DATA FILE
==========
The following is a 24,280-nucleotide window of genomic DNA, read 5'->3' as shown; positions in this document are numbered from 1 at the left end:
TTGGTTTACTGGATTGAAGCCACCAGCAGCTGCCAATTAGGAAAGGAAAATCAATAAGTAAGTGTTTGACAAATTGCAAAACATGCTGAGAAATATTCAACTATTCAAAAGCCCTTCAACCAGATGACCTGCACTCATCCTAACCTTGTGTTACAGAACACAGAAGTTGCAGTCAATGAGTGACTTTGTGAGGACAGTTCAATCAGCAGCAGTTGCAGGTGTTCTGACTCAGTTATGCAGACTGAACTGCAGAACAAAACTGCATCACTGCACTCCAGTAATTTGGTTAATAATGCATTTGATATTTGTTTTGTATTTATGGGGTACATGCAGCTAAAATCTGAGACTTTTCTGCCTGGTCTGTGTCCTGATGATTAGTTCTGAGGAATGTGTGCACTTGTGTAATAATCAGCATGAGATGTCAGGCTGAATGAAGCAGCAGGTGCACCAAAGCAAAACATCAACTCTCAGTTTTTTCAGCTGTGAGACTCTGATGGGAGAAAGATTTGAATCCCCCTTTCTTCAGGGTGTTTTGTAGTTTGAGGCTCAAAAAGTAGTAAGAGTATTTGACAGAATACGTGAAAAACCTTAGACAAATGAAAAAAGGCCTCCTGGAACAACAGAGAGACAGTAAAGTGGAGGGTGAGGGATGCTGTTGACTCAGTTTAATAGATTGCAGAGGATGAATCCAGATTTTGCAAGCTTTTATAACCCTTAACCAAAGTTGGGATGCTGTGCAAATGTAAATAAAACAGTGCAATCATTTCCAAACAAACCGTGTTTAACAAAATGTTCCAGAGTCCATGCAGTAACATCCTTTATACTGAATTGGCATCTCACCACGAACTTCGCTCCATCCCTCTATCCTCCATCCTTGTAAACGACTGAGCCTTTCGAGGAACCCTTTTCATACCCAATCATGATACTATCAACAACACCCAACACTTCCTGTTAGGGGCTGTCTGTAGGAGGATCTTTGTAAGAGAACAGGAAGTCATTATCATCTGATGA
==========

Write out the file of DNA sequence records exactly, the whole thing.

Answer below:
The following is a 24,280-nucleotide window of genomic DNA, read 5'->3' as shown; positions in this document are numbered from 1 at the left end:
TTGGTTTACTGGATTGAAGCCACCAGCAGCTGCCAATTAGGAAAGGAAAATCAATAAGTAAGTGTTTGACAAATTGCAAAACATGCTGAGAAATATTCAACTATTCAAAAGCCCTTCAACCAGATGACCTGCACTCATCCTAACCTTGTGTTACAGAACACAGAAGTTGCAGTCAATGAGTGACTTTGTGAGGACAGTTCAATCAGCAGCAGTTGCAGGTGTTCTGACTCAGTTATGCAGACTGAACTGCAGAACAAAACTGCATCACTGCACTCCAGTAATTTGGTTAATAATGCATTTGATATTTGTTTTGTATTTATGGGGTACATGCAGCTAAAATCTGAGACTTTTCTGCCTGGTCTGTGTCCTGATGATTAGTTCTGAGGAATGTGTGCACTTGTGTAATAATCAGCATGAGATGTCAGGCTGAATGAAGCAGCAGGTGCACCAAAGCAAAACATCAACTCTCAGTTTTTTCAGCTGTGAGACTCTGATGGGAGAAAGATTTGAATCCCCCTTTCTTCAGGGTGTTTTGTAGTTTGAGGCTCAAAAAGTAGTAAGAGTATTTGACAGAATACGTGAAAAACCTTAGACAAATGAAAAAAGGCCTCCTGGAACAACAGAGAGACAGTAAAGTGGAGGGTGAGGGATGCTGTTGACTCAGTTTAATAGATTGCAGAGGATGAATCCAGATTTTGCAAGCTTTTATAACCCTTAACCAAAGTTGGGATGCTGTGCAAATGTAAATAAAACAGTGCAATCATTTCCAAACAAACCGTGTTTAACAAAATGTTCCAGAGTCCATGCAGTAACATCCTTTATACTGAATTGGCATCTCACCACGAACTTCGCTCCATCCCTCTATCCTCCATCCTTGTAAACGACTGAGCCTTTCGAGGAACCCTTTTCATACCCAATCATGATACTATCAACAACACCCAACACTTCCTGTTAGGGGCTGTCTGTAGGAGGATCTTTGTAAGAGAACAGGAAGTCATTATCATCTGATGA